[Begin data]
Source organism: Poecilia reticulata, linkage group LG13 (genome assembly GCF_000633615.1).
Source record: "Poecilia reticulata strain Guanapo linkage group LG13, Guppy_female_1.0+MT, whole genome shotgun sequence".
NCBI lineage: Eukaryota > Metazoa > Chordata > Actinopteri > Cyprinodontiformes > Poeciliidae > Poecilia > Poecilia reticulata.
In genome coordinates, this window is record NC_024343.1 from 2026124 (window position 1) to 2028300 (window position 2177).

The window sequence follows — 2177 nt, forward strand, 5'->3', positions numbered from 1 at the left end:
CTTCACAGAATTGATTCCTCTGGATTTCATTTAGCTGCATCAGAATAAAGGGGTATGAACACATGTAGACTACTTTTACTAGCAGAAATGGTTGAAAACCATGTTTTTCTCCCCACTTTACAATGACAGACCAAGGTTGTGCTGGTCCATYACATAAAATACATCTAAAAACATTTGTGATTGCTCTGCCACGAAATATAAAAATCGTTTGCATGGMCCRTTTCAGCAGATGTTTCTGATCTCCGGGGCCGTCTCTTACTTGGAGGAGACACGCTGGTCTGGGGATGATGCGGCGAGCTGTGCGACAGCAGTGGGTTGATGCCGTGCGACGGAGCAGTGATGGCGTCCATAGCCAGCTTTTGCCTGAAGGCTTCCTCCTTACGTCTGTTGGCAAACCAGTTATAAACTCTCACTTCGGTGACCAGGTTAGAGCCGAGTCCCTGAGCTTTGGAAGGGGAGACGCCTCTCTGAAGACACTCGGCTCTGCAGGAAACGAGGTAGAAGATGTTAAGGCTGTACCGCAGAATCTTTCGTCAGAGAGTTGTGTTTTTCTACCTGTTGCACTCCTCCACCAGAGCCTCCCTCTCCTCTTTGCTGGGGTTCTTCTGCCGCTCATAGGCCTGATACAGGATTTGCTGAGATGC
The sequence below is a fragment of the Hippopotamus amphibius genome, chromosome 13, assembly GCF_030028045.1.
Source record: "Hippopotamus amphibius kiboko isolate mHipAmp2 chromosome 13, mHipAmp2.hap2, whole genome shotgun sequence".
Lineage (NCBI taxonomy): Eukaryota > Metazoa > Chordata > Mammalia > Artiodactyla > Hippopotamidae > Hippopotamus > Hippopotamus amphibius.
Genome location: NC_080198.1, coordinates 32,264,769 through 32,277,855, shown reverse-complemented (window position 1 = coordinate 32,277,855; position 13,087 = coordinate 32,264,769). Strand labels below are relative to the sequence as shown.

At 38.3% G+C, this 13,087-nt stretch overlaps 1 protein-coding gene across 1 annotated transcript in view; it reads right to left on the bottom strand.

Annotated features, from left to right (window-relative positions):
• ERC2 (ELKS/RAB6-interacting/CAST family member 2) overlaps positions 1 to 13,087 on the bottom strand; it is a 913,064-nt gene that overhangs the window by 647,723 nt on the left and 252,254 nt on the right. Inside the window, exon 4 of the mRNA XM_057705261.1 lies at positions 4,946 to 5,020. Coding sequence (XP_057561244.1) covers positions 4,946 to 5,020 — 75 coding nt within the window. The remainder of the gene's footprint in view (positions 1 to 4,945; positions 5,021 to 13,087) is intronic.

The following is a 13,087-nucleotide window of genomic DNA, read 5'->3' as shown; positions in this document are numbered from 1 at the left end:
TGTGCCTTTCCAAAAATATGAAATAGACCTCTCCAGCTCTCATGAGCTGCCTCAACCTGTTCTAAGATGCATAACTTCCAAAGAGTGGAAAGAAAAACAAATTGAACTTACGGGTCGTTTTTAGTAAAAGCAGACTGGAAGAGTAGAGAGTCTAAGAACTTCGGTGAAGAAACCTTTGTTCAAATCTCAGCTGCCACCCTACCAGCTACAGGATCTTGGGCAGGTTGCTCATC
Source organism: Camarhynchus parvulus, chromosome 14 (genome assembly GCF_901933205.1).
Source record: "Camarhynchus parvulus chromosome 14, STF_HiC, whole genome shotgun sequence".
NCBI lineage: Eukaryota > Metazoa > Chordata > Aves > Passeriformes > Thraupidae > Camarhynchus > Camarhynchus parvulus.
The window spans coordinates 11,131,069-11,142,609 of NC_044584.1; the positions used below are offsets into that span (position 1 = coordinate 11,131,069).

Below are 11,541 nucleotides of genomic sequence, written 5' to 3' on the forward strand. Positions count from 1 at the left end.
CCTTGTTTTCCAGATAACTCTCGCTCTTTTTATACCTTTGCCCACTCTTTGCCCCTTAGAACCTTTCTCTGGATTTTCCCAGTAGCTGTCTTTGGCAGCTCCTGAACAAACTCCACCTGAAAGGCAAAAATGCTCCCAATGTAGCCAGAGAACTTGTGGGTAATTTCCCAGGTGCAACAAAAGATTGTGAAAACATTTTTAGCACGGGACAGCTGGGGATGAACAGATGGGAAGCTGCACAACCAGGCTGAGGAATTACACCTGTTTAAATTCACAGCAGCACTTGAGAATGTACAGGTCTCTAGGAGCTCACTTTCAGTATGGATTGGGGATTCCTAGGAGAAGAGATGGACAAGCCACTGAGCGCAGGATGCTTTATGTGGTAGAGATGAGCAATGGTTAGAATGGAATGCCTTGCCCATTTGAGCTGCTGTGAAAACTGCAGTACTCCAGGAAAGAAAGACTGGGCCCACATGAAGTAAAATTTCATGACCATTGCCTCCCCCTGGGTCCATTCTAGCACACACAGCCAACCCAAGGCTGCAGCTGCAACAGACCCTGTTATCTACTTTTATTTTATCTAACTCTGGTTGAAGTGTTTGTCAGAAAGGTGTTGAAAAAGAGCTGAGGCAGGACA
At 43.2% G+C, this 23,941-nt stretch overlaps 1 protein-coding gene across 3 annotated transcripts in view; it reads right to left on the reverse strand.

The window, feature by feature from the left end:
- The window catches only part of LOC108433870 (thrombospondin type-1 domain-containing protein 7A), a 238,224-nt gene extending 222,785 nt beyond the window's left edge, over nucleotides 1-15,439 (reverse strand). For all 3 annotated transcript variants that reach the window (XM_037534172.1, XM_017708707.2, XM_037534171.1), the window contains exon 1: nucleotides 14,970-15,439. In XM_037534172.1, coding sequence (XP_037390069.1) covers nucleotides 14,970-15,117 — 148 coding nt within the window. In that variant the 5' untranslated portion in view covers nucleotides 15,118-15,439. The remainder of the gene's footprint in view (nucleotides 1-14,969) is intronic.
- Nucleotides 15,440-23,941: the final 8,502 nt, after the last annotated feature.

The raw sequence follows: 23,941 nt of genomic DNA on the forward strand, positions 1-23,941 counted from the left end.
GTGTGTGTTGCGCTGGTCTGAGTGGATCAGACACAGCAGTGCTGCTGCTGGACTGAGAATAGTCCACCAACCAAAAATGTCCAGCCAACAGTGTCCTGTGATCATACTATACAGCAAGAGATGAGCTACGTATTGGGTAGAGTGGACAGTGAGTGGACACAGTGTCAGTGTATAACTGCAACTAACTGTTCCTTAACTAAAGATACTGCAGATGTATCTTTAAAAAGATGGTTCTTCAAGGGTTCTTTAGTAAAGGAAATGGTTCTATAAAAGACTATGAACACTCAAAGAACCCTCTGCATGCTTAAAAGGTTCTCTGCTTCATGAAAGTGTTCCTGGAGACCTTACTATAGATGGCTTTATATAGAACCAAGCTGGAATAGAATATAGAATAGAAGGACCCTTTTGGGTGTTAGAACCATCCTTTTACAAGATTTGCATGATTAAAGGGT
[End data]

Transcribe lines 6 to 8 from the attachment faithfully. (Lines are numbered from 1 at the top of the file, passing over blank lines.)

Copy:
CTTCACAGAATTGATTCCTCTGGATTTCATTTAGCTGCATCAGAATAAAGGGGTATGAACACATGTAGACTACTTTTACTAGCAGAAATGGTTGAAAACCATGTTTTTCTCCCCACTTTACAATGACAGACCAAGGTTGTGCTGGTCCATYACATAAAATACATCTAAAAACATTTGTGATTGCTCTGCCACGAAATATAAAAATCGTTTGCATGGMCCRTTTCAGCAGATGTTTCTGATCTCCGGGGCCGTCTCTTACTTGGAGGAGACACGCTGGTCTGGGGATGATGCGGCGAGCTGTGCGACAGCAGTGGGTTGATGCCGTGCGACGGAGCAGTGATGGCGTCCATAGCCAGCTTTTGCCTGAAGGCTTCCTCCTTACGTCTGTTGGCAAACCAGTTATAAACTCTCACTTCGGTGACCAGGTTAGAGCCGAGTCCCTGAGCTTTGGAAGGGGAGACGCCTCTCTGAAGACACTCGGCTCTGCAGGAAACGAGGTAGAAGATGTTAAGGCTGTACCGCAGAATCTTTCGTCAGAGAGTTGTGTTTTTCTACCTGTTGCACTCCTCCACCAGAGCCTCCCTCTCCTCTTTGCTGGGGTTCTTCTGCCGCTCATAGGCCTGATACAGGATTTGCTGAGATGC
The sequence below is a fragment of the Hippopotamus amphibius genome, chromosome 13, assembly GCF_030028045.1.
Source record: "Hippopotamus amphibius kiboko isolate mHipAmp2 chromosome 13, mHipAmp2.hap2, whole genome shotgun sequence".